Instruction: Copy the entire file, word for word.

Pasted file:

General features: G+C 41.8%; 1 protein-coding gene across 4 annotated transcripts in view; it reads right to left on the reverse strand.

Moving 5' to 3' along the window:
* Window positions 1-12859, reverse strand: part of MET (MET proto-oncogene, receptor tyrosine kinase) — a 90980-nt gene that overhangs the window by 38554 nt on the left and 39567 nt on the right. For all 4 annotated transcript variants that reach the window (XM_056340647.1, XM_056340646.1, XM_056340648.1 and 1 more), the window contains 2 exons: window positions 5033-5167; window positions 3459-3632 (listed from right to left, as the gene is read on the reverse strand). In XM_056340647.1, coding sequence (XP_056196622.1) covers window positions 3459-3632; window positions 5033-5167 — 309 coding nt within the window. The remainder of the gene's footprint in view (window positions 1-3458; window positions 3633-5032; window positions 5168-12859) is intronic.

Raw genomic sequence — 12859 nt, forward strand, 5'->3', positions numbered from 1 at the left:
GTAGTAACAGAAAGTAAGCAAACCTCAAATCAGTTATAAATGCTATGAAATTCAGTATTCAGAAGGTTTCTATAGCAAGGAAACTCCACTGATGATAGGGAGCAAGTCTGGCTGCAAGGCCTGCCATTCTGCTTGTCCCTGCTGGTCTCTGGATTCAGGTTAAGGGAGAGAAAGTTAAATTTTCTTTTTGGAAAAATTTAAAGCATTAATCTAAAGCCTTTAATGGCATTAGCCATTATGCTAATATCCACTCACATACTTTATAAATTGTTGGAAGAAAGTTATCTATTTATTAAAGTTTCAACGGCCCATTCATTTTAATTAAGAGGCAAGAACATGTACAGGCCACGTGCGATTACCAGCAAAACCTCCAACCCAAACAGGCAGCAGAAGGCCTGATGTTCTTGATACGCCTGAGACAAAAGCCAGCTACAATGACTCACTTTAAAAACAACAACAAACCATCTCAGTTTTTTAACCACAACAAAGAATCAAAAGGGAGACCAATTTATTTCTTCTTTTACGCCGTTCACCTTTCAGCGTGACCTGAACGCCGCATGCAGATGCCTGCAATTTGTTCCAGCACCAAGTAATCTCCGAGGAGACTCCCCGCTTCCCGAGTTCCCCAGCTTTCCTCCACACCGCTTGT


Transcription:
General features: G+C 41.8%; 1 protein-coding gene across 4 annotated transcripts in view; it reads right to left on the reverse strand.

Moving 5' to 3' along the window:
* Window positions 1-12859, reverse strand: part of MET (MET proto-oncogene, receptor tyrosine kinase) — a 90980-nt gene that overhangs the window by 38554 nt on the left and 39567 nt on the right. For all 4 annotated transcript variants that reach the window (XM_056340647.1, XM_056340646.1, XM_056340648.1 and 1 more), the window contains 2 exons: window positions 5033-5167; window positions 3459-3632 (listed from right to left, as the gene is read on the reverse strand). In XM_056340647.1, coding sequence (XP_056196622.1) covers window positions 3459-3632; window positions 5033-5167 — 309 coding nt within the window. The remainder of the gene's footprint in view (window positions 1-3458; window positions 3633-5032; window positions 5168-12859) is intronic.

Raw genomic sequence — 12859 nt, forward strand, 5'->3', positions numbered from 1 at the left:
GTAGTAACAGAAAGTAAGCAAACCTCAAATCAGTTATAAATGCTATGAAATTCAGTATTCAGAAGGTTTCTATAGCAAGGAAACTCCACTGATGATAGGGAGCAAGTCTGGCTGCAAGGCCTGCCATTCTGCTTGTCCCTGCTGGTCTCTGGATTCAGGTTAAGGGAGAGAAAGTTAAATTTTCTTTTTGGAAAAATTTAAAGCATTAATCTAAAGCCTTTAATGGCATTAGCCATTATGCTAATATCCACTCACATACTTTATAAATTGTTGGAAGAAAGTTATCTATTTATTAAAGTTTCAACGGCCCATTCATTTTAATTAAGAGGCAAGAACATGTACAGGCCACGTGCGATTACCAGCAAAACCTCCAACCCAAACAGGCAGCAGAAGGCCTGATGTTCTTGATACGCCTGAGACAAAAGCCAGCTACAATGACTCACTTTAAAAACAACAACAAACCATCTCAGTTTTTTAACCACAACAAAGAATCAAAAGGGAGACCAATTTATTTCTTCTTTTACGCCGTTCACCTTTCAGCGTGACCTGAACGCCGCATGCAGATGCCTGCAATTTGTTCCAGCACCAAGTAATCTCCGAGGAGACTCCCCGCTTCCCGAGTTCCCCAGCTTTCCTCCACACCGCTTGT